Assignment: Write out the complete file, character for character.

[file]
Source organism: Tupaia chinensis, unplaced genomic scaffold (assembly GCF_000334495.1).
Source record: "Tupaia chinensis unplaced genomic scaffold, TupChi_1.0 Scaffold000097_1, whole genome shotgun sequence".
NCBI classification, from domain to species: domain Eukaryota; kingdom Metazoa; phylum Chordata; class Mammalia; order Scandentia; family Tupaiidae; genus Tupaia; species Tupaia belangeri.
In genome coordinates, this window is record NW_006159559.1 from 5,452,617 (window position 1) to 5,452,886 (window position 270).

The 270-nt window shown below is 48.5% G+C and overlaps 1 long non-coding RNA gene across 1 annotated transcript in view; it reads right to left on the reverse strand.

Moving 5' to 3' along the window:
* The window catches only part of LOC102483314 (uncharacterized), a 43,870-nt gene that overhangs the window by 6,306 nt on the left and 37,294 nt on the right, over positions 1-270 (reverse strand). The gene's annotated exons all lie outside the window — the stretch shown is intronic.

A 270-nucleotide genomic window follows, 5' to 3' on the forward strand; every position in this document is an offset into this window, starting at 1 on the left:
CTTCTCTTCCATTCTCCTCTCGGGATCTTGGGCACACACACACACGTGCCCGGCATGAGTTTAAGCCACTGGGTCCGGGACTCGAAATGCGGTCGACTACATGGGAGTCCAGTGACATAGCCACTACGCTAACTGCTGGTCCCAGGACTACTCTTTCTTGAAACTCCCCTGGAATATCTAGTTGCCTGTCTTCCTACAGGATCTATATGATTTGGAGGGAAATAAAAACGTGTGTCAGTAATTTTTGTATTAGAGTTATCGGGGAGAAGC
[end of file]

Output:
Source organism: Tupaia chinensis, unplaced genomic scaffold (assembly GCF_000334495.1).
Source record: "Tupaia chinensis unplaced genomic scaffold, TupChi_1.0 Scaffold000097_1, whole genome shotgun sequence".
NCBI classification, from domain to species: domain Eukaryota; kingdom Metazoa; phylum Chordata; class Mammalia; order Scandentia; family Tupaiidae; genus Tupaia; species Tupaia belangeri.
In genome coordinates, this window is record NW_006159559.1 from 5,452,617 (window position 1) to 5,452,886 (window position 270).

The 270-nt window shown below is 48.5% G+C and overlaps 1 long non-coding RNA gene across 1 annotated transcript in view; it reads right to left on the reverse strand.

Moving 5' to 3' along the window:
* The window catches only part of LOC102483314 (uncharacterized), a 43,870-nt gene that overhangs the window by 6,306 nt on the left and 37,294 nt on the right, over positions 1-270 (reverse strand). The gene's annotated exons all lie outside the window — the stretch shown is intronic.

A 270-nucleotide genomic window follows, 5' to 3' on the forward strand; every position in this document is an offset into this window, starting at 1 on the left:
CTTCTCTTCCATTCTCCTCTCGGGATCTTGGGCACACACACACACGTGCCCGGCATGAGTTTAAGCCACTGGGTCCGGGACTCGAAATGCGGTCGACTACATGGGAGTCCAGTGACATAGCCACTACGCTAACTGCTGGTCCCAGGACTACTCTTTCTTGAAACTCCCCTGGAATATCTAGTTGCCTGTCTTCCTACAGGATCTATATGATTTGGAGGGAAATAAAAACGTGTGTCAGTAATTTTTGTATTAGAGTTATCGGGGAGAAGC